The Folk School’s campus, which for its size, is very rich in birdlife, is a perfect setting for “Birds of Southern Appalachia,” which I’ve co-taught for the past several years.  From the purple martins, bluebirds, and tree swallows that make use of the birdhouses near Davidson Hall and Orchard House, to the eastern meadowlarks and red-winged blackbirds who canvass the school’s field for mates, to the cardinal, the Carolina wren, the brown thrasher, and the blue-grey gnatcatcher, who prefer creek-side living – the Folk School provides the beginning birder with a dizzying array of species to look at, listen to, and learn about.

The class spots some birds outside Orchard House.

Our class is usually just as diverse as the population of birds that share this campus with us: some students want to learn to recognize calls and songs, while others hope to improve their ability to identify birds by sight. Some are very good at spotting birds, while others aren’t the first to find a bird, but once they’ve seen it, are able to direct others to its location.

A day spent watching birds at the Folk School might easily yield a list of 50 species seen or heard. Inevitably, the sounds and sights of so many different kinds of birds begin to blur together for most students. As teachers, we don’t expect that everyone will learn to identify every bird by sight, or memorize every song we’ll hear during the week. Instead, our wish is that people leave the class feeling excited about watching birds when they get home, and also appreciating the marvelous adaptations that these amazing animals possess.

Bright and beautiful goldfinch. Photo by Judy Grove.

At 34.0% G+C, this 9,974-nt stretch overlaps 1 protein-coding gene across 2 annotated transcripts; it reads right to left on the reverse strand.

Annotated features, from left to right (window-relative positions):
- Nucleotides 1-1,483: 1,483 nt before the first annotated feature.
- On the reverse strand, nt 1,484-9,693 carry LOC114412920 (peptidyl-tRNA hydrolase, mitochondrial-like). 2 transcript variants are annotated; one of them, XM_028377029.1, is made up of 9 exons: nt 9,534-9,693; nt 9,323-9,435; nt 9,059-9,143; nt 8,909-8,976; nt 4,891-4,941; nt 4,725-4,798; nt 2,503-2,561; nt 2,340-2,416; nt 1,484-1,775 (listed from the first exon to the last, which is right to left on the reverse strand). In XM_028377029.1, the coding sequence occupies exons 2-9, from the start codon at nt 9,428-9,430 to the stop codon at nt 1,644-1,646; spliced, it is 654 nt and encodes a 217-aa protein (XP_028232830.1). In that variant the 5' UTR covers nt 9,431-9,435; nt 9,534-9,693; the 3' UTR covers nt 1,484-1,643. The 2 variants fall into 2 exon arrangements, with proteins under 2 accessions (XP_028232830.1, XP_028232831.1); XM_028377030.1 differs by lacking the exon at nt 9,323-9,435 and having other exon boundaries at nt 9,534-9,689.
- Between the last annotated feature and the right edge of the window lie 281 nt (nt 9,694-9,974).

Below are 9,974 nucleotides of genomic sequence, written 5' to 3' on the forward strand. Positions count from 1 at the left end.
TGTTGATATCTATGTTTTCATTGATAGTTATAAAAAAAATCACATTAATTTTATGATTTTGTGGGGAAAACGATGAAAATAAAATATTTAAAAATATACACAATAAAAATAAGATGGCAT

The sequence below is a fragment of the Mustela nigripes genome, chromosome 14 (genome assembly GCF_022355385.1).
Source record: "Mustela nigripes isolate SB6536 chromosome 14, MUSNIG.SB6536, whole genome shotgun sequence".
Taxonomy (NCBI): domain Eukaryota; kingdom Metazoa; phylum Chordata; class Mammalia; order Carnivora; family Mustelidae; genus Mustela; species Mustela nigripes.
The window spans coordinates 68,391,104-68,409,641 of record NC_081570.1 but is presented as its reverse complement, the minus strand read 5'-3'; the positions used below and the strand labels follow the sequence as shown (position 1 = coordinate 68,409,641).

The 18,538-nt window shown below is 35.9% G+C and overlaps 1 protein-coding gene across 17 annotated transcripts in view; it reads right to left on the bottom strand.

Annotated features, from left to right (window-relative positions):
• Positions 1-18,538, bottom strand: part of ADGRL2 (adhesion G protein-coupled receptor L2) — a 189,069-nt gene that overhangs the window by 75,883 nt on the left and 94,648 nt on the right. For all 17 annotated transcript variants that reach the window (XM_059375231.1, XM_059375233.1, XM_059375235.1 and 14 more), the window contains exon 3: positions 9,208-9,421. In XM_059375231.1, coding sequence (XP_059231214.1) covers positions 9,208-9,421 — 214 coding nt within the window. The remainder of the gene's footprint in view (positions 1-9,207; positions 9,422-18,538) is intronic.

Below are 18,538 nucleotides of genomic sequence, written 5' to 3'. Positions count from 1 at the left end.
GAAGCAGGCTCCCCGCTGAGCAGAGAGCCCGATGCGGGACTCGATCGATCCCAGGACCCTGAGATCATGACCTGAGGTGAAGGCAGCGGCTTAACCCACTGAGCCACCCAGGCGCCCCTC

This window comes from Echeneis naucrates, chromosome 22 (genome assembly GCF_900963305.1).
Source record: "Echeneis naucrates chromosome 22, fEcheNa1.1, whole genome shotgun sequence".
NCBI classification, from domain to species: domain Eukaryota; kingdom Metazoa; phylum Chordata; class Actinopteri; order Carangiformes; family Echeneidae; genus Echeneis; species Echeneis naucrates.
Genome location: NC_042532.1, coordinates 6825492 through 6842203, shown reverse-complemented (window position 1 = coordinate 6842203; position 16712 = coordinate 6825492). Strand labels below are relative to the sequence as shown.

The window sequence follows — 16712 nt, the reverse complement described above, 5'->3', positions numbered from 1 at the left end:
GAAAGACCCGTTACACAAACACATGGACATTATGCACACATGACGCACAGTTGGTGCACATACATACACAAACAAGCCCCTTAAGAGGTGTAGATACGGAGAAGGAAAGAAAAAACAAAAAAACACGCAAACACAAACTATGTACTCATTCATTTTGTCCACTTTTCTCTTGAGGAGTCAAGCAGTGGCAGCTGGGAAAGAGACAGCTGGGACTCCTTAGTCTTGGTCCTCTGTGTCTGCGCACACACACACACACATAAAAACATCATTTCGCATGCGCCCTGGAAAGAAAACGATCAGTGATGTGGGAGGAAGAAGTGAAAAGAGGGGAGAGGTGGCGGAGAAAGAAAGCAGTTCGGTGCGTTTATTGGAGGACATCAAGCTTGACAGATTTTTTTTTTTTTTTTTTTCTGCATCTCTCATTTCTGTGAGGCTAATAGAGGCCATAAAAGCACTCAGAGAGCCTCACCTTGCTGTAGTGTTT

Members of our class learn that in the real estate business, it may be all about “location, location, location,” but in the world of bird-watching, it’s all about “habitat, habitat, habitat.” A morning spent at nearby Lake Chatuge underscores this fact. In addition to viewing various species we’ve seen earlier at the Folk School, we are treated with nice views of belted kingfishers, wood ducks, and rough-winged swallows near the water. The next day, in the mountains near Stecoah Gap, the treetops are alive with warblers, including black-and-whites, blackburnians, northern parulas, ovenbirds, black-throated greens, American redstarts, and black-throated blues. Like all of us, they’ve come from miles away to be at this place on this day. What brings them here is the availability of resources that they need to survive. For the warblers, those resources are shelter, water, space, and food – caterpillars, gnats, and other insects, to be exact. For the humans, it’s a bit more complicated. What’s brought us to the Folk School is the opportunity to learn, to create, to explore, to relax, to wonder, and to be inspired ­­– not only by what we, ourselves, are able to do in the space of a single week but also by the talents and kindness of others with whom we share the experience. What pleasure, indeed!